Thousands gathered by the beaches of Normandy on Tuesday to remember those who died fighting for freedom in World War II, ceremonies that had renewed meaning as speakers, including US Defense Secretary Lloyd Austin, pointed to parallels with Ukraine’s war against Russia.
Seventy-nine years ago, D-Day kicked off the liberation of Europe, spearheaded by Allied sea and airborne landings in Normandy, France.
The first step toward victory – and peace – in Europe, it came at great cost to American and Allied soldiers, some 10,000 of whom would lie dead, be wounded or reported missing on French soil on that first, fateful day.
The parallels with the war in Ukraine have appeared again and again in speeches and comments about the D-Day commemorations. Many have pointed to the same struggle for freedom against occupation that drove both the liberation of Europe and Kyiv’s fight against Russia’s invasion.
As Ukraine nervously waits the outcome of its counteroffensive, the comparison with the Normandy landings is stark.
Austin, at the American War Cemetery off Omaha Beach, spoke of the war in Ukraine and the same desire – as was the case 79 years ago in Normandy – to seek a world “where those who speak tyranny and genocide will be cast out.”
“If the troops of the world’s democracies could risk their lives for freedom then, surely the citizens of the world’s democracies can risk our comfort for freedom now,” he said.
The bloody price of peace
Visiting Normandy to remember the American and Allied sacrifice, Gen. Mark Milley, Chairman of the Joint Chiefs of Staff, whose uncle fought on D-Day, repeatedly pointed to the death toll among French civilians alongside those of the liberating troops.
Many French civilians of the World War II generation – caught amid battles through their homes, streets and gardens – gave up far more than their comfort.
It’s a toll once again being borne by innocent populations in Europe, as war burns on the other side of the continent in Ukraine.
A painful reminder came on Tuesday as Ukraine’s Nova Khakhova dam was destroyed, threatening towns and villages with flooding, far from the front line of Russia’s illegal invasion.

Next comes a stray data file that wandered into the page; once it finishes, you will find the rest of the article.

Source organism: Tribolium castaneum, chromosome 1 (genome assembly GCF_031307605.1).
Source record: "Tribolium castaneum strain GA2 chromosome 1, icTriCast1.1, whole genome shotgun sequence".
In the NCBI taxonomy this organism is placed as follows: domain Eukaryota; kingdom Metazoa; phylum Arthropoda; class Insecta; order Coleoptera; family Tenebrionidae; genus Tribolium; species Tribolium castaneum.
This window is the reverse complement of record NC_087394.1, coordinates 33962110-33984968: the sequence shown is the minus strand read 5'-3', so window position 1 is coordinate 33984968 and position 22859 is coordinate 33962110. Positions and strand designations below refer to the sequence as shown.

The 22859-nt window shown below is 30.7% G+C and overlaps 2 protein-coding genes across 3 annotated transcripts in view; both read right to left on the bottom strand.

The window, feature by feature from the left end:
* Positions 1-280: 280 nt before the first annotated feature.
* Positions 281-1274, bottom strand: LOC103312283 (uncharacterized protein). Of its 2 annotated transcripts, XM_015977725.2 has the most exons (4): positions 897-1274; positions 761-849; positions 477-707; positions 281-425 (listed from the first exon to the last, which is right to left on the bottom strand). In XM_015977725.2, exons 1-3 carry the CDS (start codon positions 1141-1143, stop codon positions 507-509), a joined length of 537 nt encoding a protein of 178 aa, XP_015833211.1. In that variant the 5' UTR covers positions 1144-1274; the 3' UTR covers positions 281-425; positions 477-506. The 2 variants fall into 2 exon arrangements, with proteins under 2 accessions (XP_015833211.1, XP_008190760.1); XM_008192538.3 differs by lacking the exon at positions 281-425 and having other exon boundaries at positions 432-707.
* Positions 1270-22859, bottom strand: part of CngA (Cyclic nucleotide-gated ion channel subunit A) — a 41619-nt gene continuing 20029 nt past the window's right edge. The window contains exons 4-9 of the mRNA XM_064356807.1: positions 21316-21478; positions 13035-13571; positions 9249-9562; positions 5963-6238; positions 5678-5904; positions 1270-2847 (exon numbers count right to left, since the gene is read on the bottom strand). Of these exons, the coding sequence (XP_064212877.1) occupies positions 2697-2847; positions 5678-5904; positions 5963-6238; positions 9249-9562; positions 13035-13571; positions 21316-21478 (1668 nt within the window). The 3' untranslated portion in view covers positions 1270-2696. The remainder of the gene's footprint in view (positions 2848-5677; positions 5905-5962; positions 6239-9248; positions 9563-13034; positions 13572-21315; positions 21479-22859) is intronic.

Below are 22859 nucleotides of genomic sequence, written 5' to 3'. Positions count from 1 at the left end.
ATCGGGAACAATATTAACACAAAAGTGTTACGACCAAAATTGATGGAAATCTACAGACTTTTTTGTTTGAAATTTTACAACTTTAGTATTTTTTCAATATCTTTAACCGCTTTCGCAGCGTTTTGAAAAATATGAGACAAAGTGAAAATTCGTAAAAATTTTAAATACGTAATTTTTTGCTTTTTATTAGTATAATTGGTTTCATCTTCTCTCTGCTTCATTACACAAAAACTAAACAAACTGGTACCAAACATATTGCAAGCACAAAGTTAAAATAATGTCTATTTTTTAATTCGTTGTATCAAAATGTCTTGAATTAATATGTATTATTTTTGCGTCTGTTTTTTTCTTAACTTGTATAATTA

The destruction of the dam is putting “thousands of civilians at risk,” the country’s foreign minister Dmytro Kuleba tweeted Tuesday, calling it a “heinous crime.”
As Ukraine gears up for an expected counteroffensive, the country’s President Volodymyr Zelensky was clear on how to protect his compatriots.
The dam’s destruction “only confirms for the whole world that [Russia] must be expelled from every corner of Ukrainian land. Not a single meter should be left to them, because they use every meter for terror,” Zelensky said.
CNN cannot independently verify who was responsible for the dam’s destruction.
Gil Nadeau, a veteran of the World War II Pacific campaign who traveled to Normandy this year to pay tribute to all those who fought and died in the conflict, told CNN that the French were still grateful, nearly eight decades on.
“In the United States, they see our hats and they say ‘thank you for your service.’ And it’s lip service. Here, it’s from their hearts because they had been invaded,” he said. “Here, the older people lived it. When we come, they thank us and they mean it. That means something.”
Milley recounted to CNN meeting a veteran paratrooper on a past visit to Normandy and asking him what lesson he had for the four-star general. Expecting a tactical nugget, he was surprised when the man’s eyes began to tear up as he spoke.
“Never let it happen again,” the man told Milley. “Never let it happen again.”
At the American War Cemetery, Austin addressed several dozen American World War II veterans who had traveled to Normandy for the commemorations.
“The veterans of World War II, we salute you,” he said, his words backed by the sound of the waves lapping Omaha Beach.
“You saved the world. We must merely defend it.”